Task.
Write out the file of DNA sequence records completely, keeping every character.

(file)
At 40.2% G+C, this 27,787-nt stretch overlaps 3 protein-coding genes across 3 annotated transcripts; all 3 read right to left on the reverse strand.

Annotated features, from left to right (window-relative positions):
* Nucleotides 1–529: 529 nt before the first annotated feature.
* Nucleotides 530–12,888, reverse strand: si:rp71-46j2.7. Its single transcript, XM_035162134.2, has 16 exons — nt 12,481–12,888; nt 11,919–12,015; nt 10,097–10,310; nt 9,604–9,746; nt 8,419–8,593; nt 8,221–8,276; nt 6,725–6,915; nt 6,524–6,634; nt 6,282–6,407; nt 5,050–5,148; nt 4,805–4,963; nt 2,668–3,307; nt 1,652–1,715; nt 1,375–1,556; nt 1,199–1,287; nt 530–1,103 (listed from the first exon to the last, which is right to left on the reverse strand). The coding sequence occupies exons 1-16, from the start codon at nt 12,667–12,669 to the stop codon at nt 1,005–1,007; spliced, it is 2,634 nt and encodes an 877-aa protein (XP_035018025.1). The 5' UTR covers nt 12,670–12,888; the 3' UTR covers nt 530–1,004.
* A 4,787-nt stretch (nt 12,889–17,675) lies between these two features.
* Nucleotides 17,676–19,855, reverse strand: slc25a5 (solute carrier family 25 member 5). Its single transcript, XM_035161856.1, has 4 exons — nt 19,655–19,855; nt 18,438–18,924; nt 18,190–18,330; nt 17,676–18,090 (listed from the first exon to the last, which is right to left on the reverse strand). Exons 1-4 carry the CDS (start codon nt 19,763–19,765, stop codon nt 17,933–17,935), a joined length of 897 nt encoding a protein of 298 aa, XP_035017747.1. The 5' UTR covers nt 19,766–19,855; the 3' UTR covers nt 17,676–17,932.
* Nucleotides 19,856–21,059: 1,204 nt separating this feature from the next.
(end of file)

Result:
At 40.2% G+C, this 27,787-nt stretch overlaps 3 protein-coding genes across 3 annotated transcripts; all 3 read right to left on the reverse strand.

Annotated features, from left to right (window-relative positions):
* Nucleotides 1–529: 529 nt before the first annotated feature.
* Nucleotides 530–12,888, reverse strand: si:rp71-46j2.7. Its single transcript, XM_035162134.2, has 16 exons — nt 12,481–12,888; nt 11,919–12,015; nt 10,097–10,310; nt 9,604–9,746; nt 8,419–8,593; nt 8,221–8,276; nt 6,725–6,915; nt 6,524–6,634; nt 6,282–6,407; nt 5,050–5,148; nt 4,805–4,963; nt 2,668–3,307; nt 1,652–1,715; nt 1,375–1,556; nt 1,199–1,287; nt 530–1,103 (listed from the first exon to the last, which is right to left on the reverse strand). The coding sequence occupies exons 1-16, from the start codon at nt 12,667–12,669 to the stop codon at nt 1,005–1,007; spliced, it is 2,634 nt and encodes an 877-aa protein (XP_035018025.1). The 5' UTR covers nt 12,670–12,888; the 3' UTR covers nt 530–1,004.
* A 4,787-nt stretch (nt 12,889–17,675) lies between these two features.
* Nucleotides 17,676–19,855, reverse strand: slc25a5 (solute carrier family 25 member 5). Its single transcript, XM_035161856.1, has 4 exons — nt 19,655–19,855; nt 18,438–18,924; nt 18,190–18,330; nt 17,676–18,090 (listed from the first exon to the last, which is right to left on the reverse strand). Exons 1-4 carry the CDS (start codon nt 19,763–19,765, stop codon nt 17,933–17,935), a joined length of 897 nt encoding a protein of 298 aa, XP_035017747.1. The 5' UTR covers nt 19,766–19,855; the 3' UTR covers nt 17,676–17,932.
* Nucleotides 19,856–21,059: 1,204 nt separating this feature from the next.